The outbound DS processing module 80 may send the configuration information 422 directly to the DST execution units. Alternatively, the outbound DS processing module 80 may issue write slice requests to the DST execution units, where the write slice requests includes the configuration information 422. For example, the outbound DS processing module 80 issues write slice requests to the DST execution unit set to facilitate sending the configuration information to the DST execution units. For instance, write slice requests 1-15 corresponding to the storage slots 1-15 are sent to the DST execution units 1 and 2 at site 1, write slice requests 16-30 corresponding to the storage slots 16-30 are sent to DST execution unit 3 at site 2, and write slice requests 31-45 corresponding to storage slots 31-45 are sent to DST execution units 4-6 at site 3.

FIG. 42C illustrates further steps of the configuring of the DST execution unit set 420 where the outbound DS processing module 80 writes the set of encoded data slices to a total width value of the logical storage slots within at least some of the selected storage units of the selected sites based on a slice-to-slot mapping. The slice-to-slot mapping allows for the site failure number of the selected sites to fail and still be able to retrieve the decoded threshold value of encoded data slices from one or more of the selected storage units of remaining selected sites of the selected sites.

The writing includes the outbound DS processing module 80 determining which of the selected sites are available, and when a number of available selected sites is equal to or greater than the site failure number, selecting the at least some of the selected sites from the available selected sites in accordance with the slice-to-slot mapping. For example, the outbound DS processing module 80 determines that all DST execution units at all sites are available and selects all of the selected sites.

Having selected the sites, the outbound DS processing module 80 divides the total width number of encoded data slices by the number of available selected sites to produce a number of encoded data slices per site. For example, the outbound DS processing module 80 divides the total width number of 30 by the number of available selected sites of 3 to produce 10 encoded data slices per site.

Having produced the number of encoded data slices per site, the outbound DS processing module 80 maps encoded data slices of the total width number of encoded data slices of the set of encoded data slices to each storage slot of the set of DST execution units in accordance with the number of available selected sites and the number of encoded data slices per site. For example, the outbound DS processing module 80 maps encoded data slices 1-8 to virtual storage slots 1-8 of the DST execution unit 1 at site 1, and remaining two encoded data slices of 10 encoded data slices for site 1 to virtual storage slots 9 and 10 DST execution unit 2; maps encoded data slices 11-20 to virtual storage slots 16-25 of the DST execution unit 3 at site 2; and maps encoded data slices 21-25 to virtual storage slots 31-35 of the DST execution unit 4 at site 3, and encoded data slices 26-30 to virtual storage slots 36-40 of the DST execution unit 5 at site 3.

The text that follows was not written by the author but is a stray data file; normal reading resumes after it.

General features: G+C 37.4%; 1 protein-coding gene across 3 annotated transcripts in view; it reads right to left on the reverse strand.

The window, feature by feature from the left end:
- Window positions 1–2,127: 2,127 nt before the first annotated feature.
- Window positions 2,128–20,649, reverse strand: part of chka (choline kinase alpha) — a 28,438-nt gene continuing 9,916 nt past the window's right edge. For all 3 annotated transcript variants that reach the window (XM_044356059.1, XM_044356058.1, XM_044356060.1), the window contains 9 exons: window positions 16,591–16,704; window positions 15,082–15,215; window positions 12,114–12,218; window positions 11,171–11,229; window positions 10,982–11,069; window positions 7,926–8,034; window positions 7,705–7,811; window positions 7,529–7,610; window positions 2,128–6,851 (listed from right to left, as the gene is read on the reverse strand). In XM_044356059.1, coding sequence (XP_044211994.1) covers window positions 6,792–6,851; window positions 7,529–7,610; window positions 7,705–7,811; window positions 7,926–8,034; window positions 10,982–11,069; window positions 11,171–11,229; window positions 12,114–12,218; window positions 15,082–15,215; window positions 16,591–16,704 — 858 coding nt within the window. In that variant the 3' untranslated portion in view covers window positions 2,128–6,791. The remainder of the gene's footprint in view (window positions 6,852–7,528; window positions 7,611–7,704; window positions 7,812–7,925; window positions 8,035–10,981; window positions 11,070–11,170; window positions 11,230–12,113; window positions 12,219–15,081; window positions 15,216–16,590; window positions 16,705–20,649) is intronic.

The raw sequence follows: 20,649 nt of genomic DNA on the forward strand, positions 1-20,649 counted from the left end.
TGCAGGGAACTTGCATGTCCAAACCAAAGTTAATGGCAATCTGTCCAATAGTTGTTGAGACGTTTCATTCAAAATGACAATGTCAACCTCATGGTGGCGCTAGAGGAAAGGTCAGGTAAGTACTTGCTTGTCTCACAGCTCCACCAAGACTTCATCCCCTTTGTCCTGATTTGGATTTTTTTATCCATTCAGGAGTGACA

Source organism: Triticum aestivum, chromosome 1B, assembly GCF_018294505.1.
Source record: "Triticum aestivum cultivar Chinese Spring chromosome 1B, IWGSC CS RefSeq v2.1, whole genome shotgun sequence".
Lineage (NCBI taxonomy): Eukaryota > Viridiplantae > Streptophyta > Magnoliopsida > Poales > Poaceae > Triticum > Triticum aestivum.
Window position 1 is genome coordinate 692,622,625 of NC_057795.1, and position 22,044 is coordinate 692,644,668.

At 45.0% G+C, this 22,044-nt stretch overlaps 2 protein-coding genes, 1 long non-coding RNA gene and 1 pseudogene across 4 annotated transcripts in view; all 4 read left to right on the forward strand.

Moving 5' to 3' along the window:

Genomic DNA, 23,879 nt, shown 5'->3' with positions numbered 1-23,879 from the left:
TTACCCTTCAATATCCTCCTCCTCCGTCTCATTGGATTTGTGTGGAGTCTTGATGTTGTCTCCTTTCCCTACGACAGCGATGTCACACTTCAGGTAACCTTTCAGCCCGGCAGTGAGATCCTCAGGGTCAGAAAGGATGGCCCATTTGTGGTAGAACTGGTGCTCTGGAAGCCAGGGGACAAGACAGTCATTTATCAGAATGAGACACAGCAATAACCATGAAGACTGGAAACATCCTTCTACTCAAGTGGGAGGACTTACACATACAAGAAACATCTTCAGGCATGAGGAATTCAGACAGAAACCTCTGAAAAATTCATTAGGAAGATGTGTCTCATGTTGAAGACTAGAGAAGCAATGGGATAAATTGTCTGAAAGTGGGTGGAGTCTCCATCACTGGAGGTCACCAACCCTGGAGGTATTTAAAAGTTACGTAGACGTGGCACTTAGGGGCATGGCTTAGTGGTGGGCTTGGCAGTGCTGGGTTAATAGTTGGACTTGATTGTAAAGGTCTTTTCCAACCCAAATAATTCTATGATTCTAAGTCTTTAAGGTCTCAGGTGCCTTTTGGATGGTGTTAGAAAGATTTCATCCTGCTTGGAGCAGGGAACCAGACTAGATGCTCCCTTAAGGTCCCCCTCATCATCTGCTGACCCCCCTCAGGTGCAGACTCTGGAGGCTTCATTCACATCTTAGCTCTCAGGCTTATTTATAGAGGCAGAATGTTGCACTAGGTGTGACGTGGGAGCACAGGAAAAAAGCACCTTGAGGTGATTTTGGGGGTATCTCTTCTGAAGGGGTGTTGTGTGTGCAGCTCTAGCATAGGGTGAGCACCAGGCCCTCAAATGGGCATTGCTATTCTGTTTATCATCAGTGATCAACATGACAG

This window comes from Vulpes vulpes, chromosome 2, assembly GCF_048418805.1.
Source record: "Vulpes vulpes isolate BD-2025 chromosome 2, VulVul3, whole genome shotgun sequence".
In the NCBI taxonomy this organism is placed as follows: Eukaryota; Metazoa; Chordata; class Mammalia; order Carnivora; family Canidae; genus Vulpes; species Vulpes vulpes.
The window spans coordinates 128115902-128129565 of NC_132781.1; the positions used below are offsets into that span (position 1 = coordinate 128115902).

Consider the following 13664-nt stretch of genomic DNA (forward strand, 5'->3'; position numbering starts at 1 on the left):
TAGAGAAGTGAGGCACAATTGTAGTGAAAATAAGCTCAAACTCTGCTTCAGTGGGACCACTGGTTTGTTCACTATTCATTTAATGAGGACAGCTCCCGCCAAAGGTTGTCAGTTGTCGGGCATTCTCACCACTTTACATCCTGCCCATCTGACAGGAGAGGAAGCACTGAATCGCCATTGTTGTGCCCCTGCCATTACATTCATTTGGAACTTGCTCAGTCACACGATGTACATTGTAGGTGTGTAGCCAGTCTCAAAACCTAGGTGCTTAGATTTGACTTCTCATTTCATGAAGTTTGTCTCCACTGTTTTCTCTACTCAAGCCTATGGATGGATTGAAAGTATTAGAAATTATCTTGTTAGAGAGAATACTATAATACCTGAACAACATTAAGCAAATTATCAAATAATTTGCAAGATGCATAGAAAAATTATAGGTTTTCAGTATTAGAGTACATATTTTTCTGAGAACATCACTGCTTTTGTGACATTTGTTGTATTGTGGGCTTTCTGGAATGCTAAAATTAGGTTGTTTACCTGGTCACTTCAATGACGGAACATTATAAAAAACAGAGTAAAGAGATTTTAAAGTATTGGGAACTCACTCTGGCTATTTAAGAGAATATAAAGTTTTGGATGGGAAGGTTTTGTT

Having mapped to encoded data slices to the virtual storage slots, the outbound DS processing module 80 issues, via the network 24, to the DST execution unit set 420 write slice requests 426 in accordance with the selected sites, number of encoded data slices per site, and the mapping of encoded data slices to the virtual storage slots. For example, the outbound DS processing module 80 issues one or more write slice requests that includes encoded data slices 1-10 to the DST execution units 1-2 at site 1, issues one or more write slice requests that includes encoded data slices 11-20 to the DST execution unit 3 at site 2, and issues one or more write slice requests that includes encoded data slices 21-30 to the DST execution units 4-5 at site 3.

FIG. 42D illustrates further steps of the configuring of the DST execution unit set 420 as another example where the outbound DS processing module 80 writes the set of encoded data slices to the total width value of the logical storage slots within at least some of the selected storage units of the selected sites based on a slice-to-slot mapping when a site failure is detected. For example, the outbound DS processing module 80 interprets an error message indicating that the DST execution units at site three are unavailable.